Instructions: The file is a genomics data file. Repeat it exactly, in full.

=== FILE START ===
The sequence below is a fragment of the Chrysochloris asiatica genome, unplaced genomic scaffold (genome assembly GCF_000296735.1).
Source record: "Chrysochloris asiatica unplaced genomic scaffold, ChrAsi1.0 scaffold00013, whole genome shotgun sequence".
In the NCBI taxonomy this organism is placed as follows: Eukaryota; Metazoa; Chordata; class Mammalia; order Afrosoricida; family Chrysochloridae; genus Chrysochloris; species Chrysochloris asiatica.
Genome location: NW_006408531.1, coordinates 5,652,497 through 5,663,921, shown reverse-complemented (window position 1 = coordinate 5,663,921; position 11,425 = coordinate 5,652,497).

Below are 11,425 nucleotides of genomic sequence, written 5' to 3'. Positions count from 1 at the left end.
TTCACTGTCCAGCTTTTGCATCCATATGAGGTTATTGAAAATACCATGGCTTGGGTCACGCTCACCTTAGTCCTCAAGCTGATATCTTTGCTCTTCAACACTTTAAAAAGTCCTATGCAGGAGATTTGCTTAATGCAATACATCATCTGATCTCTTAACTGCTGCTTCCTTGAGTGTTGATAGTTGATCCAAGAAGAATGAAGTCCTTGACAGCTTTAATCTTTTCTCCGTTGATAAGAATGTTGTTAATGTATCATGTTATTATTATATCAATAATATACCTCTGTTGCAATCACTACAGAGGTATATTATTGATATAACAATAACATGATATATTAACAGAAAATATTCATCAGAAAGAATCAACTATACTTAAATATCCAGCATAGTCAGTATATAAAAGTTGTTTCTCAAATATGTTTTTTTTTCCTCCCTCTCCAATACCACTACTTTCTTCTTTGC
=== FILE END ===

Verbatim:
The sequence below is a fragment of the Chrysochloris asiatica genome, unplaced genomic scaffold (genome assembly GCF_000296735.1).
Source record: "Chrysochloris asiatica unplaced genomic scaffold, ChrAsi1.0 scaffold00013, whole genome shotgun sequence".
In the NCBI taxonomy this organism is placed as follows: Eukaryota; Metazoa; Chordata; class Mammalia; order Afrosoricida; family Chrysochloridae; genus Chrysochloris; species Chrysochloris asiatica.
Genome location: NW_006408531.1, coordinates 5,652,497 through 5,663,921, shown reverse-complemented (window position 1 = coordinate 5,663,921; position 11,425 = coordinate 5,652,497).

Below are 11,425 nucleotides of genomic sequence, written 5' to 3'. Positions count from 1 at the left end.
TTCACTGTCCAGCTTTTGCATCCATATGAGGTTATTGAAAATACCATGGCTTGGGTCACGCTCACCTTAGTCCTCAAGCTGATATCTTTGCTCTTCAACACTTTAAAAAGTCCTATGCAGGAGATTTGCTTAATGCAATACATCATCTGATCTCTTAACTGCTGCTTCCTTGAGTGTTGATAGTTGATCCAAGAAGAATGAAGTCCTTGACAGCTTTAATCTTTTCTCCGTTGATAAGAATGTTGTTAATGTATCATGTTATTATTATATCAATAATATACCTCTGTTGCAATCACTACAGAGGTATATTATTGATATAACAATAACATGATATATTAACAGAAAATATTCATCAGAAAGAATCAACTATACTTAAATATCCAGCATAGTCAGTATATAAAAGTTGTTTCTCAAATATGTTTTTTTTTCCTCCCTCTCCAATACCACTACTTTCTTCTTTGC